This week marks the one-year anniversary of the passage of the American
Recovery and Reinvestment Act (ARRA). The annual report by the White
House task force monitoring the impact of ARRA funds, led by
Vice-President Joe Biden, finds that
up to 2.4 million jobs have been created or saved in both the public
and private sector as a result of federal recovery efforts.
Over 70 members of the House of Representatives vociferously opposed ARRA, but returned to their home districts to take credit for job creation, investments in infrastructure and the green economy, and spending on critical community needs. Many of these same lawmakers requested further federal funds for projects in their states.
In the State of the Union speech, President Barack Obama stated, "...jobs must be our number-one focus in 2010, and that's why I'm calling for a new jobs bill."
With the fiscal crisis forcing states to layoff hundreds of thousands
of teachers, nurses and police officers, the need for more federal job
creation and state fiscal relief support is clear. And there is
substantial momentum building around this issue in the states.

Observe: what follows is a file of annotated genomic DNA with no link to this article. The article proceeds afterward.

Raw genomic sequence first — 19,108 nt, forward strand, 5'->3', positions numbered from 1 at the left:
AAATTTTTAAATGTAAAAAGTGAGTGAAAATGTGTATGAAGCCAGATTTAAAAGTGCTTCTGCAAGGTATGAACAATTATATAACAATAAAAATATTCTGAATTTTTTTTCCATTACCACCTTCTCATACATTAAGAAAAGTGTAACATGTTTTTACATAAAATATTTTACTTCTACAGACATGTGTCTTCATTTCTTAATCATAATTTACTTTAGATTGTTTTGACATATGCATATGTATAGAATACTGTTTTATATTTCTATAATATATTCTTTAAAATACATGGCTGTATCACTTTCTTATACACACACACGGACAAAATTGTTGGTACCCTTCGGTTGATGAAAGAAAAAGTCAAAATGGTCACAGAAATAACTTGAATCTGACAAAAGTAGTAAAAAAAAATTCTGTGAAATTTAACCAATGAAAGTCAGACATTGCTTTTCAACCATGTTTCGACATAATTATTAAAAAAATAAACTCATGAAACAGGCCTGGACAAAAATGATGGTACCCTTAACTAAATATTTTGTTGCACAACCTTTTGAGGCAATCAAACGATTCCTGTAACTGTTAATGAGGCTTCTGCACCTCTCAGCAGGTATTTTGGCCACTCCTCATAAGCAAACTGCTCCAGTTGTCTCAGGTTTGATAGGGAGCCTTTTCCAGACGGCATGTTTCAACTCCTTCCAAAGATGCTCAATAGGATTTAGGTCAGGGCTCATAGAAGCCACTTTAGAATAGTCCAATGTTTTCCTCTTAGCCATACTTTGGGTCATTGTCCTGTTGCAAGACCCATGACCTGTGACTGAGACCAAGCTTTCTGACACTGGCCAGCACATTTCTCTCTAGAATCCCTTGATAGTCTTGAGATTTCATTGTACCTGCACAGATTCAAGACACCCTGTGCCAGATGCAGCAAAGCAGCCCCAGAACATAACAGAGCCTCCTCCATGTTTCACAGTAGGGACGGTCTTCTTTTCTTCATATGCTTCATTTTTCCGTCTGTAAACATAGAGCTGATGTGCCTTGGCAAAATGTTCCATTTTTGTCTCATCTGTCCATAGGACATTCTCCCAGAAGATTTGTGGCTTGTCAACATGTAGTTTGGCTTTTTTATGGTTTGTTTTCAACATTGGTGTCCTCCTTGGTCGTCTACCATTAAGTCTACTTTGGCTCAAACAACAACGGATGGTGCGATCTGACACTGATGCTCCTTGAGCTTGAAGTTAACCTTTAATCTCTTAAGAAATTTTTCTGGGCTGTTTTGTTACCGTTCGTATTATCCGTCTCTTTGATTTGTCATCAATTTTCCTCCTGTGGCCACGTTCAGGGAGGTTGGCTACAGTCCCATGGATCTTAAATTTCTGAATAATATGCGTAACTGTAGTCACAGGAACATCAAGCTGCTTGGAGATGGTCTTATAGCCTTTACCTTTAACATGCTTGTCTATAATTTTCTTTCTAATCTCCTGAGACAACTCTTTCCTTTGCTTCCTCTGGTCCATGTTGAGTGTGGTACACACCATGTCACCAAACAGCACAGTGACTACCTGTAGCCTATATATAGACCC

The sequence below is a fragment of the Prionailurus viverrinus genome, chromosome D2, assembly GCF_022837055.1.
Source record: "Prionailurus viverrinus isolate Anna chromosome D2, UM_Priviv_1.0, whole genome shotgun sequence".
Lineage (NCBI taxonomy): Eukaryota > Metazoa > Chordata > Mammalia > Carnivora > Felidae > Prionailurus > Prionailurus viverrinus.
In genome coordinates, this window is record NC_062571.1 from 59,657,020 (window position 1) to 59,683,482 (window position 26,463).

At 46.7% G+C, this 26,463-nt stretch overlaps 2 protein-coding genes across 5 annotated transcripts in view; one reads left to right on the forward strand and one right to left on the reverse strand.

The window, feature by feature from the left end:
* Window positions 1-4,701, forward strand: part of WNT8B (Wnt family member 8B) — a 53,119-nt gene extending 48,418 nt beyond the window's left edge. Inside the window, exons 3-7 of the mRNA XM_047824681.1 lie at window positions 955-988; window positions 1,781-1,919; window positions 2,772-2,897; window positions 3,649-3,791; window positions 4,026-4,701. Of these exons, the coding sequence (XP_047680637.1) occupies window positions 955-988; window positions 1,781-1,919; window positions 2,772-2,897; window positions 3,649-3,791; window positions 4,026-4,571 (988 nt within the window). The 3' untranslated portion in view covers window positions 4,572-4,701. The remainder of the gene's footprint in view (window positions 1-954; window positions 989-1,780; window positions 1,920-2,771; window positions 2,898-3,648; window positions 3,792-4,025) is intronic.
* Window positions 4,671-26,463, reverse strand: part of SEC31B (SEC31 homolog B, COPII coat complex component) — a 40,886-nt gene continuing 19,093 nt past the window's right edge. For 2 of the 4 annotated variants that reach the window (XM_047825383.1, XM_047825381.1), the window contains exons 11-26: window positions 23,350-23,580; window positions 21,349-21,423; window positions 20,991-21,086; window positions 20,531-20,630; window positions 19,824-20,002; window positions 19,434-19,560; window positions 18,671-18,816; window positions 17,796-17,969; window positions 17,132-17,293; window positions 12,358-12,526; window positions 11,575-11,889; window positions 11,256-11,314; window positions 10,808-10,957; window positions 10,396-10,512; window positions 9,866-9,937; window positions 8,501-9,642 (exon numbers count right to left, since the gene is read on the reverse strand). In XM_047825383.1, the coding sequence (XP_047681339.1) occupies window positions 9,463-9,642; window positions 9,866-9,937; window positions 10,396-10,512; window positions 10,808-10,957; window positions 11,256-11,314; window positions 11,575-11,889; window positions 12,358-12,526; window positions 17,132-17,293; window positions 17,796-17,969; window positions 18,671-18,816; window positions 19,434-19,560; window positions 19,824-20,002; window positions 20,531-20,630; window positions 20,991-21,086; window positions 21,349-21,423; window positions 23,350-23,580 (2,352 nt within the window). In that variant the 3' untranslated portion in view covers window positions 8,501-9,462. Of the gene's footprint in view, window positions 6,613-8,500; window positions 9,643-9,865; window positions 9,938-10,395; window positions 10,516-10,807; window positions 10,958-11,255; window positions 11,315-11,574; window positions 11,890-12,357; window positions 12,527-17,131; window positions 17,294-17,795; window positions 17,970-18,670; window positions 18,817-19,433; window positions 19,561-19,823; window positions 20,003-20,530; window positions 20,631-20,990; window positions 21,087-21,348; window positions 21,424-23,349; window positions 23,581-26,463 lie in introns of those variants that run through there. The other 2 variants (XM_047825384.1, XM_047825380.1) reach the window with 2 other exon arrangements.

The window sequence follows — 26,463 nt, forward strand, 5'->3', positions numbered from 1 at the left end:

Gridlock. Slow fulfillment of promises of change in D.C. A health
care bill so compromised that even supporters are unhappy with many
details. Frustration with D.C. seemed to be the clearest message from Massachusetts voters on Tuesday. But what can we expect other than gridlock and resistance when a
59-seat super-majority in the U.S. Senate is insufficient to pass
serious legislation? Or when monied interests in D.C. buy off support
to block serious reforms on financial regulations, health care and
climate change legislation? This is why bold, progressive leadership in the states matters.
As this Dispatch will highlight, the first step is to fund jobs
that support long-term economic competitiveness, notably by investing
in people and physical infrastructure. While the economic climate for
profit-making business opportunities is more limited, investments in
education, health care, transit and energy efficiency can create
immediate jobs while strengthening building blocks for long-term
On Tuesday, December 8th, President Barack Obama delivered an address to the Brookings Institution on
the need for increased focus on the job crisis that is affecting so
many working families across the country.